The second round of proposals issued by the District’s committee on student assignment backtracks from the idea of lotteries and returns to a system of neighborhood schools. But the new, less radical proposals may actually have a better chance of improving school quality, at least in some parts of the District.
The original impetus for revising school boundaries and feeder patterns was clear: It hasn’t been done since 1968. Much has changed. Some schools, particularly Deal Middle and Wilson High school, are seriously overcrowded, while many others are under-enrolled. Because of school closures, almost a quarter of D.C. students have the right to attend multiple schools.
But, to the mystification of some, the members of D.C. Advisory Committee on Student Assignment didn’t limit themselves to fixing overcrowding and correcting irrationalities in the assignment system. They also tried to promote diversity and address inequities in the school system as a whole, through policies designed to distribute middle-class students more widely and break down the isolation of high-poverty schools.
A frequently heard criticism of that now-defunct first round of proposals, and this one as well, is that they don’t address the underlying problem of school quality. But the committee wasn’t charged with addressing that question, and it’s not clear it has either the authority or the expertise to do it.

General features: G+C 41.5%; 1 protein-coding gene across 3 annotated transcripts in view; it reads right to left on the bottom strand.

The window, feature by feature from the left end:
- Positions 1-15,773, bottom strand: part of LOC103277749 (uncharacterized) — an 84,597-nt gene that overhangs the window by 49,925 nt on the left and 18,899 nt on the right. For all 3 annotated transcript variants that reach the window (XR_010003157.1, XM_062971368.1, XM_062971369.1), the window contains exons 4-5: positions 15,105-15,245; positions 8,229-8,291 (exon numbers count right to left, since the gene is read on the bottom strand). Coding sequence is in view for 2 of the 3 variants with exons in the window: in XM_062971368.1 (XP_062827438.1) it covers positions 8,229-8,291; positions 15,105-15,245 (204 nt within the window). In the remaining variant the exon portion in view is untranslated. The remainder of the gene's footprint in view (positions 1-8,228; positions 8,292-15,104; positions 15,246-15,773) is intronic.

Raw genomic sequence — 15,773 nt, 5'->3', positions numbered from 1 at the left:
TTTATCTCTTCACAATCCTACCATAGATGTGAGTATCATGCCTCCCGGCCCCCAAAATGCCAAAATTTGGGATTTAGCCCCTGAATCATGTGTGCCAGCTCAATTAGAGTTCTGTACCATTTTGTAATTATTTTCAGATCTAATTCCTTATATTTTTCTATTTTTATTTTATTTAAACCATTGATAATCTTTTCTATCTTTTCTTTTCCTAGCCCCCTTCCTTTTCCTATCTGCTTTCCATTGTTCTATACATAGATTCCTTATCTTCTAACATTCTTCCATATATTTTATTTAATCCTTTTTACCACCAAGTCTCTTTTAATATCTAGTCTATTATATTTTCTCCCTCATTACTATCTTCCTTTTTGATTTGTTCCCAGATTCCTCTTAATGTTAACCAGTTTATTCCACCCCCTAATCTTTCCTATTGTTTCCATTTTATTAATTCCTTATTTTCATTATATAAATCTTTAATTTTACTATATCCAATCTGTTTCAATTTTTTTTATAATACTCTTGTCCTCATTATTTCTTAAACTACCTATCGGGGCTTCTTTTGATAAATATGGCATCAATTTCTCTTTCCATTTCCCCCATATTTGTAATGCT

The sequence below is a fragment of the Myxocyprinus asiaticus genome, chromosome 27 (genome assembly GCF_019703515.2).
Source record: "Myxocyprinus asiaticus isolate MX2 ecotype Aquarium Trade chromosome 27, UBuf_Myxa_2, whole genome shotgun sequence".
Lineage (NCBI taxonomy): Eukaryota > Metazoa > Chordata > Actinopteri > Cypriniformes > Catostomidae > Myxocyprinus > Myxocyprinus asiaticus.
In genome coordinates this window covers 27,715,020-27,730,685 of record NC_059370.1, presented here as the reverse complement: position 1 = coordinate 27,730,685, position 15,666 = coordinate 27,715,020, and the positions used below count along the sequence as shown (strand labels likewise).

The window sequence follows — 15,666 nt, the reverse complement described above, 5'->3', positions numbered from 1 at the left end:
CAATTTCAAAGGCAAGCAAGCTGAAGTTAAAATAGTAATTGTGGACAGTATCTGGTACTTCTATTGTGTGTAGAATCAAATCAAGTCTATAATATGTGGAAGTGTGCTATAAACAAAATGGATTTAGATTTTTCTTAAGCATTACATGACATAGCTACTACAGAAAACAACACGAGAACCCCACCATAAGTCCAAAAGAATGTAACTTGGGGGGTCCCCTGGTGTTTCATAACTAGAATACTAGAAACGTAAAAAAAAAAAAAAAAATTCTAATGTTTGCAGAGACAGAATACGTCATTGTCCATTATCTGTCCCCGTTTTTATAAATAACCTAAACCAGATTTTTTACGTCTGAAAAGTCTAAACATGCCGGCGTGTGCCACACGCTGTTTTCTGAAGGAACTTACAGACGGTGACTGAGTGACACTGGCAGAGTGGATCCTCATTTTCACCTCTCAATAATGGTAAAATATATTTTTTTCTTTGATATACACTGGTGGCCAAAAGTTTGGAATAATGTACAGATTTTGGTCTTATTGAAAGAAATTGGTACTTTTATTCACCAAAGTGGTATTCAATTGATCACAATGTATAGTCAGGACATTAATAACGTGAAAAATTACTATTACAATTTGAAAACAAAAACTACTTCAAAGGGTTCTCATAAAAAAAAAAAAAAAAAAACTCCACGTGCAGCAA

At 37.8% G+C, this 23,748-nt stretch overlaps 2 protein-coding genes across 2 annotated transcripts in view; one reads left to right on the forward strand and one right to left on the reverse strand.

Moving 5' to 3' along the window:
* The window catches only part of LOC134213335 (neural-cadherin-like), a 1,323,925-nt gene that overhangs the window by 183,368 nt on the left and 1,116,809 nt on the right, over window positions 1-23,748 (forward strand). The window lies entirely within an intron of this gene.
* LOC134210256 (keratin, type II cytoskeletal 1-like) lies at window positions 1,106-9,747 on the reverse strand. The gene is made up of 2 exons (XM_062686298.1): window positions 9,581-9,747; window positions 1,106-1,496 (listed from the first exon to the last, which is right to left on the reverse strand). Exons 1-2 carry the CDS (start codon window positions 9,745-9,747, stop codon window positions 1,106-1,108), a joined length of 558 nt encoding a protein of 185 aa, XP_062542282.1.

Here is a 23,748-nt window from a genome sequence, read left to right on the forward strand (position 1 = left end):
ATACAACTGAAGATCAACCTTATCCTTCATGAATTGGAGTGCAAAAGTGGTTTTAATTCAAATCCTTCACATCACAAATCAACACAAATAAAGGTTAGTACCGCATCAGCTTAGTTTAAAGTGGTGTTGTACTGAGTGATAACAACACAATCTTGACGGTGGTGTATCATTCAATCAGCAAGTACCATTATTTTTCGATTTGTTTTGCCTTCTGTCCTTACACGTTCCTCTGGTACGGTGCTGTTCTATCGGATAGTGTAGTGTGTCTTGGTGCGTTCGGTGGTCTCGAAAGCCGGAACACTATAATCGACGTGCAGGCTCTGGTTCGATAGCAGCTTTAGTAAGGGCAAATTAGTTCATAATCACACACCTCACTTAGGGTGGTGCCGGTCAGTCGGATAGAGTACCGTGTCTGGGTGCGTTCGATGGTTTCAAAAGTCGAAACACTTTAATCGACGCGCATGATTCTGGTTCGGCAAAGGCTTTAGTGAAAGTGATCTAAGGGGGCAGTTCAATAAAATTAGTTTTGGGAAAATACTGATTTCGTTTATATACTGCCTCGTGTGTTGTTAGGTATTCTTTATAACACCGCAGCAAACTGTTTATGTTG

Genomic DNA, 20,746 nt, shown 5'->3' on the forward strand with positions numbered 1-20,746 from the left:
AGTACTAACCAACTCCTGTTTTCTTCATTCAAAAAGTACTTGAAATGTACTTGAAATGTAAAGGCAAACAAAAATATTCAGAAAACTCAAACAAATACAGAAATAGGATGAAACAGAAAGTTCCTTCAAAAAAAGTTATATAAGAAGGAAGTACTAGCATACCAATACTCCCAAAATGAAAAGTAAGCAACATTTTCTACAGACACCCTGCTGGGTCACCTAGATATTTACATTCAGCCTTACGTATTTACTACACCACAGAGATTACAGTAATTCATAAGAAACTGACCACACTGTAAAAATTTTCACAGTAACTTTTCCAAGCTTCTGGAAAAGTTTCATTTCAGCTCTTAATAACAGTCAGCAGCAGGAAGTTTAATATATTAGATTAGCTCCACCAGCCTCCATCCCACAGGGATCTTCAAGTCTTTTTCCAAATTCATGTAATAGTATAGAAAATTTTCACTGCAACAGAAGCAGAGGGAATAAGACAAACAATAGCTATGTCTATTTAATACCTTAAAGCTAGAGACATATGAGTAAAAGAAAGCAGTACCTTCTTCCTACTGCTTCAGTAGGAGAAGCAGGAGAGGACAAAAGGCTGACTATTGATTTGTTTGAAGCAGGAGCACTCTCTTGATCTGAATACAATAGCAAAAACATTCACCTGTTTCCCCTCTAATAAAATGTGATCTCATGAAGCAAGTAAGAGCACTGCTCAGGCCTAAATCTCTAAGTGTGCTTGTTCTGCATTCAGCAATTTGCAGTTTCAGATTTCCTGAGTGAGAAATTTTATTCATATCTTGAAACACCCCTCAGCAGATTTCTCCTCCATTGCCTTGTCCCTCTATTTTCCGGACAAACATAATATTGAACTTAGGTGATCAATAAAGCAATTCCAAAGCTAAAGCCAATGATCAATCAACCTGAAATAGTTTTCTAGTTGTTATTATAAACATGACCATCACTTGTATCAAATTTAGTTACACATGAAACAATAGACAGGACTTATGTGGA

In fact, the more radical proposals floated by the committee may have been an effort to use assignment policies to jumpstart the process of improving school quality, and they didn’t go over very well.
[Continue reading Natalie Wexler's post at Greater Greater Education.]
Natalie Wexler is the editor of Greater Greater Education and a member of the board of the D.C. Scholars Public Charter School. The Local Blog Network is a group of bloggers from around the D.C. region who have agreed to make regular contributions to All Opinions Are Local.